Gilbert and Sullivan refers to the Victorian era partnership of librettist W.S. Gilbert (1836–1911) and composer Arthur Sullivan (1842–1900). Together, they wrote fourteen comic operas between 1871 and 1896, of which H.M.S. Pinafore, The Pirates of Penzance, and The Mikado are among the best known.
Gilbert created fanciful, topsy-turvy worlds for these operas, where each absurdity is taken to its logical conclusion—fairies rub elbows with British lords, flirting is a capital offence, gondoliers ascend to the monarchy, and pirates turn out to be noblemen who have gone wrong. Sullivan composed the music, contributing memorable melodies that could convey both humour and pathos.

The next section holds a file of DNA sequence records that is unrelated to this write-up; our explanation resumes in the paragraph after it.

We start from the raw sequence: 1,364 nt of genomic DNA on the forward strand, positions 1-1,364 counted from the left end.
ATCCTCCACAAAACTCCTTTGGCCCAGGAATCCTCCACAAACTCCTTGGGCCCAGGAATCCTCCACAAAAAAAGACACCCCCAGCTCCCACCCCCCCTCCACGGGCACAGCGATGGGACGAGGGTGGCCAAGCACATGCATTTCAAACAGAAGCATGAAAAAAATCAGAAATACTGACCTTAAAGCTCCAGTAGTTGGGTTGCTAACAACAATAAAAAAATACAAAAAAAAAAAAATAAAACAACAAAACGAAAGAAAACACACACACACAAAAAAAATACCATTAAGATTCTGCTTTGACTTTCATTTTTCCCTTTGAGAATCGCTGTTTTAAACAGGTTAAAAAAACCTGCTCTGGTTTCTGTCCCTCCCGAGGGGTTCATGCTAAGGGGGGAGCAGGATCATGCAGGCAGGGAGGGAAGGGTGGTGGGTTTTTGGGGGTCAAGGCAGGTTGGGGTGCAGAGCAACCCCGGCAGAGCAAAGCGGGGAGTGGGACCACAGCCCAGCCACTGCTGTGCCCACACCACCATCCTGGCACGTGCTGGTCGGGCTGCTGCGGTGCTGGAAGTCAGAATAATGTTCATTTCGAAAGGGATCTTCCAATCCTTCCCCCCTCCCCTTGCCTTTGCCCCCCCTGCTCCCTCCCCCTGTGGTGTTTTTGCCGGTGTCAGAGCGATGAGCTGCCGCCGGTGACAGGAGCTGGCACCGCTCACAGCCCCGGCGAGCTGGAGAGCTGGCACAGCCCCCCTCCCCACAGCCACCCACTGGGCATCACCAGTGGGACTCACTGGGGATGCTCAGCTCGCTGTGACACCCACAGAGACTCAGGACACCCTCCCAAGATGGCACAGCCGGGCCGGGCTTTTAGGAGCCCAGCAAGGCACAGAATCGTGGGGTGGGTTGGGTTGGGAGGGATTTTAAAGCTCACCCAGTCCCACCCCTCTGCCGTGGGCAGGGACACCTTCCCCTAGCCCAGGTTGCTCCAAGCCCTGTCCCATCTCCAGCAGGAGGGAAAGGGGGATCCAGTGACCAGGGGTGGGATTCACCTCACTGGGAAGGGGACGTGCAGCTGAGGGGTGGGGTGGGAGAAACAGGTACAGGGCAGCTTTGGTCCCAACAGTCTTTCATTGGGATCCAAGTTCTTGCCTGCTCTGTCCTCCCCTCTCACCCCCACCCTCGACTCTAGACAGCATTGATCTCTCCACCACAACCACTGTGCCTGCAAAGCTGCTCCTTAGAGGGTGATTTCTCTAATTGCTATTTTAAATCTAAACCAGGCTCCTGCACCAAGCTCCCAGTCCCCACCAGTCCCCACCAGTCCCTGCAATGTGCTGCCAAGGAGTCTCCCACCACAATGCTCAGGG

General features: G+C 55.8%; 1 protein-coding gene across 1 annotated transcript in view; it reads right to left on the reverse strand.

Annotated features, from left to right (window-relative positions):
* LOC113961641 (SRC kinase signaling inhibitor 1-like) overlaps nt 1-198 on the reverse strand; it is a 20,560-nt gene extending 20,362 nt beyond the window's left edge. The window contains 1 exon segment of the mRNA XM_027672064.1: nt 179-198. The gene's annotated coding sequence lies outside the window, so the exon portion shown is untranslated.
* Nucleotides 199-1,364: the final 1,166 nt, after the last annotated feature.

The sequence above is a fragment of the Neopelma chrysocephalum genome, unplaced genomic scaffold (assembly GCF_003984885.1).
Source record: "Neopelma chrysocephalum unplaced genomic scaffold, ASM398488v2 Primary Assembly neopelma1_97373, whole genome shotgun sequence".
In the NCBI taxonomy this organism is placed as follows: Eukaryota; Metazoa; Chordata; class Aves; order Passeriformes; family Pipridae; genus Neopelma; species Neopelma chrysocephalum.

The Gilbert and Sullivan operas have enjoyed broad and enduring international success and are still performed frequently throughout the English-speaking world. The collaboration introduced innovations in content and form that directly influenced the development of musical theatre through the 20th century. The operas have also influenced political discourse, literature, film and television and have been widely parodied and pastiched by humorists.
Their collaborative works are as follows:
Trial By Jury
The Pirates of Penzance
The Martyr of Antioch
The Yeoman of the Guard
The Grand Duke